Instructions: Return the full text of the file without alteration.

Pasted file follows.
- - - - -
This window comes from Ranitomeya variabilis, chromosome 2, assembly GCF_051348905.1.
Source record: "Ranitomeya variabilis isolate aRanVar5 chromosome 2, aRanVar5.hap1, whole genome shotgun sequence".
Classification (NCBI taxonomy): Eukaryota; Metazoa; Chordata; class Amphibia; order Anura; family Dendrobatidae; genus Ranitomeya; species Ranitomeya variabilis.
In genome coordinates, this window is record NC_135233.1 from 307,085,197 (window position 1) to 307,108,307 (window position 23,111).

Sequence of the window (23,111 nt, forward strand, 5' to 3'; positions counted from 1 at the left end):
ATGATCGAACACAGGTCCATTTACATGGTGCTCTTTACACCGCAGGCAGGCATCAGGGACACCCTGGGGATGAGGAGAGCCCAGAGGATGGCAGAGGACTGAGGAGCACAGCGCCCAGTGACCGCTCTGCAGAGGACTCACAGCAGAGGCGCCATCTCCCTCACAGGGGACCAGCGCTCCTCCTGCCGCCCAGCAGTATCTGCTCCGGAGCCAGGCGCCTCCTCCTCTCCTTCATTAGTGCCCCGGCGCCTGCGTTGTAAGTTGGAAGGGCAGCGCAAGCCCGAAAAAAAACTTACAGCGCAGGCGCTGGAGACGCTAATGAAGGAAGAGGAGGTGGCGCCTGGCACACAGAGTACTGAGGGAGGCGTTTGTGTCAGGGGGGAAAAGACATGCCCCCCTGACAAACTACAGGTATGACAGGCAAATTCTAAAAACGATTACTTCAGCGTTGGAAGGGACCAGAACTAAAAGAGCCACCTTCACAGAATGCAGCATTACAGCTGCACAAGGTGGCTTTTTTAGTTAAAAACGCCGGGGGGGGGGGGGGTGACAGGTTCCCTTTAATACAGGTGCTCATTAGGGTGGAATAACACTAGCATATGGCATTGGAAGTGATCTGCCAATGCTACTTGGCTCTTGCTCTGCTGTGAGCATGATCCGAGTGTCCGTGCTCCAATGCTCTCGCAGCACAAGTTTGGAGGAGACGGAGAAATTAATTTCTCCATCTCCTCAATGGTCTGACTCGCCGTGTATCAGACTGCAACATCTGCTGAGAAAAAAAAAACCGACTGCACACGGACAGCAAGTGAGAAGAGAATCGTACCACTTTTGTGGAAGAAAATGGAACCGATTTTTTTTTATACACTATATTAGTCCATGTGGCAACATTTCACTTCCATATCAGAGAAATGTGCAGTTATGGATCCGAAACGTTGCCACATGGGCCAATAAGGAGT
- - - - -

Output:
This window comes from Ranitomeya variabilis, chromosome 2, assembly GCF_051348905.1.
Source record: "Ranitomeya variabilis isolate aRanVar5 chromosome 2, aRanVar5.hap1, whole genome shotgun sequence".
Classification (NCBI taxonomy): Eukaryota; Metazoa; Chordata; class Amphibia; order Anura; family Dendrobatidae; genus Ranitomeya; species Ranitomeya variabilis.
In genome coordinates, this window is record NC_135233.1 from 307,085,197 (window position 1) to 307,108,307 (window position 23,111).

Sequence of the window (23,111 nt, forward strand, 5' to 3'; positions counted from 1 at the left end):
ATGATCGAACACAGGTCCATTTACATGGTGCTCTTTACACCGCAGGCAGGCATCAGGGACACCCTGGGGATGAGGAGAGCCCAGAGGATGGCAGAGGACTGAGGAGCACAGCGCCCAGTGACCGCTCTGCAGAGGACTCACAGCAGAGGCGCCATCTCCCTCACAGGGGACCAGCGCTCCTCCTGCCGCCCAGCAGTATCTGCTCCGGAGCCAGGCGCCTCCTCCTCTCCTTCATTAGTGCCCCGGCGCCTGCGTTGTAAGTTGGAAGGGCAGCGCAAGCCCGAAAAAAAACTTACAGCGCAGGCGCTGGAGACGCTAATGAAGGAAGAGGAGGTGGCGCCTGGCACACAGAGTACTGAGGGAGGCGTTTGTGTCAGGGGGGAAAAGACATGCCCCCCTGACAAACTACAGGTATGACAGGCAAATTCTAAAAACGATTACTTCAGCGTTGGAAGGGACCAGAACTAAAAGAGCCACCTTCACAGAATGCAGCATTACAGCTGCACAAGGTGGCTTTTTTAGTTAAAAACGCCGGGGGGGGGGGGGGTGACAGGTTCCCTTTAATACAGGTGCTCATTAGGGTGGAATAACACTAGCATATGGCATTGGAAGTGATCTGCCAATGCTACTTGGCTCTTGCTCTGCTGTGAGCATGATCCGAGTGTCCGTGCTCCAATGCTCTCGCAGCACAAGTTTGGAGGAGACGGAGAAATTAATTTCTCCATCTCCTCAATGGTCTGACTCGCCGTGTATCAGACTGCAACATCTGCTGAGAAAAAAAAAACCGACTGCACACGGACAGCAAGTGAGAAGAGAATCGTACCACTTTTGTGGAAGAAAATGGAACCGATTTTTTTTTATACACTATATTAGTCCATGTGGCAACATTTCACTTCCATATCAGAGAAATGTGCAGTTATGGATCCGAAACGTTGCCACATGGGCCAATAAGGAGT